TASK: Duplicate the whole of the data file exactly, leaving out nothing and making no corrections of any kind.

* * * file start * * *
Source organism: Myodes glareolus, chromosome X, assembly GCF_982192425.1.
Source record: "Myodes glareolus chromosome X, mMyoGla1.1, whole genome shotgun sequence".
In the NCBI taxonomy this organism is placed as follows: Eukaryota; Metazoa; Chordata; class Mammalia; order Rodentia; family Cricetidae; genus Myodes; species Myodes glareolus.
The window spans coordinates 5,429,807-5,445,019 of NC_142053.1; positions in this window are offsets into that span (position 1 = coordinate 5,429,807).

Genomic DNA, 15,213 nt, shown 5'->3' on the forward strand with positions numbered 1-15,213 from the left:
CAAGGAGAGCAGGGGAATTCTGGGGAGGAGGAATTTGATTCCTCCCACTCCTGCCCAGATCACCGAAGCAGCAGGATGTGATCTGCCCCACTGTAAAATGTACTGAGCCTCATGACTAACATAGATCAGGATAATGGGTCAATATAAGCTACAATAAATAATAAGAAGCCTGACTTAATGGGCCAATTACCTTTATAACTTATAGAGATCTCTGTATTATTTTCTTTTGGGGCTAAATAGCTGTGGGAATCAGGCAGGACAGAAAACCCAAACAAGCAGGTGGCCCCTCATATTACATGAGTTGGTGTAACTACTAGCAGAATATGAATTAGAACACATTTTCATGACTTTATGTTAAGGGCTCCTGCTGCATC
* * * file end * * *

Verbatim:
Source organism: Myodes glareolus, chromosome X, assembly GCF_982192425.1.
Source record: "Myodes glareolus chromosome X, mMyoGla1.1, whole genome shotgun sequence".
In the NCBI taxonomy this organism is placed as follows: Eukaryota; Metazoa; Chordata; class Mammalia; order Rodentia; family Cricetidae; genus Myodes; species Myodes glareolus.
The window spans coordinates 5,429,807-5,445,019 of NC_142053.1; positions in this window are offsets into that span (position 1 = coordinate 5,429,807).

Genomic DNA, 15,213 nt, shown 5'->3' on the forward strand with positions numbered 1-15,213 from the left:
CAAGGAGAGCAGGGGAATTCTGGGGAGGAGGAATTTGATTCCTCCCACTCCTGCCCAGATCACCGAAGCAGCAGGATGTGATCTGCCCCACTGTAAAATGTACTGAGCCTCATGACTAACATAGATCAGGATAATGGGTCAATATAAGCTACAATAAATAATAAGAAGCCTGACTTAATGGGCCAATTACCTTTATAACTTATAGAGATCTCTGTATTATTTTCTTTTGGGGCTAAATAGCTGTGGGAATCAGGCAGGACAGAAAACCCAAACAAGCAGGTGGCCCCTCATATTACATGAGTTGGTGTAACTACTAGCAGAATATGAATTAGAACACATTTTCATGACTTTATGTTAAGGGCTCCTGCTGCATC